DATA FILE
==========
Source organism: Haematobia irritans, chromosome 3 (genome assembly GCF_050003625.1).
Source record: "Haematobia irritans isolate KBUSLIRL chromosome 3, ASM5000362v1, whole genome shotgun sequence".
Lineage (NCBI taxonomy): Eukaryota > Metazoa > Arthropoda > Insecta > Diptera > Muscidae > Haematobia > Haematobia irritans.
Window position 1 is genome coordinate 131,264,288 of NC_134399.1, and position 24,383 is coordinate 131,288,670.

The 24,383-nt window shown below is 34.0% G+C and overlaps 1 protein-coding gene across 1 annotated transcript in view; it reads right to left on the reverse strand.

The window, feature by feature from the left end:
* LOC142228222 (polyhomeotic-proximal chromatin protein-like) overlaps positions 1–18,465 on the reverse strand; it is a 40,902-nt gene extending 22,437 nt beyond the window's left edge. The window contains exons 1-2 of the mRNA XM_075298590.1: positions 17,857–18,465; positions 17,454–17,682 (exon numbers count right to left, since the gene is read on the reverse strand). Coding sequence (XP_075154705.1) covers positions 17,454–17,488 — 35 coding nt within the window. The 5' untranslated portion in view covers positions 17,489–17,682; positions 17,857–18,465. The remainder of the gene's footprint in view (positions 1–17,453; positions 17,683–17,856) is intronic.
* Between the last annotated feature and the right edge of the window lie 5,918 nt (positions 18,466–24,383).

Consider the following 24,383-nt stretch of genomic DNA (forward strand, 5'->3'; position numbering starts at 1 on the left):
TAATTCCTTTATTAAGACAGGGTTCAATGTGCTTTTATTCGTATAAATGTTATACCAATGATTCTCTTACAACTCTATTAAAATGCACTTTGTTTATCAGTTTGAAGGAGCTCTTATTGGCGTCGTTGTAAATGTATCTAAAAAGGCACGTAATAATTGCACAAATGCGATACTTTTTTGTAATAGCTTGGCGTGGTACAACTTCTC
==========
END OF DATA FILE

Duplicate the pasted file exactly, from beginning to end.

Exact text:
Source organism: Haematobia irritans, chromosome 3 (genome assembly GCF_050003625.1).
Source record: "Haematobia irritans isolate KBUSLIRL chromosome 3, ASM5000362v1, whole genome shotgun sequence".
Lineage (NCBI taxonomy): Eukaryota > Metazoa > Arthropoda > Insecta > Diptera > Muscidae > Haematobia > Haematobia irritans.
Window position 1 is genome coordinate 131,264,288 of NC_134399.1, and position 24,383 is coordinate 131,288,670.

The 24,383-nt window shown below is 34.0% G+C and overlaps 1 protein-coding gene across 1 annotated transcript in view; it reads right to left on the reverse strand.

The window, feature by feature from the left end:
* LOC142228222 (polyhomeotic-proximal chromatin protein-like) overlaps positions 1–18,465 on the reverse strand; it is a 40,902-nt gene extending 22,437 nt beyond the window's left edge. The window contains exons 1-2 of the mRNA XM_075298590.1: positions 17,857–18,465; positions 17,454–17,682 (exon numbers count right to left, since the gene is read on the reverse strand). Coding sequence (XP_075154705.1) covers positions 17,454–17,488 — 35 coding nt within the window. The 5' untranslated portion in view covers positions 17,489–17,682; positions 17,857–18,465. The remainder of the gene's footprint in view (positions 1–17,453; positions 17,683–17,856) is intronic.
* Between the last annotated feature and the right edge of the window lie 5,918 nt (positions 18,466–24,383).

Consider the following 24,383-nt stretch of genomic DNA (forward strand, 5'->3'; position numbering starts at 1 on the left):
TAATTCCTTTATTAAGACAGGGTTCAATGTGCTTTTATTCGTATAAATGTTATACCAATGATTCTCTTACAACTCTATTAAAATGCACTTTGTTTATCAGTTTGAAGGAGCTCTTATTGGCGTCGTTGTAAATGTATCTAAAAAGGCACGTAATAATTGCACAAATGCGATACTTTTTTGTAATAGCTTGGCGTGGTACAACTTCTC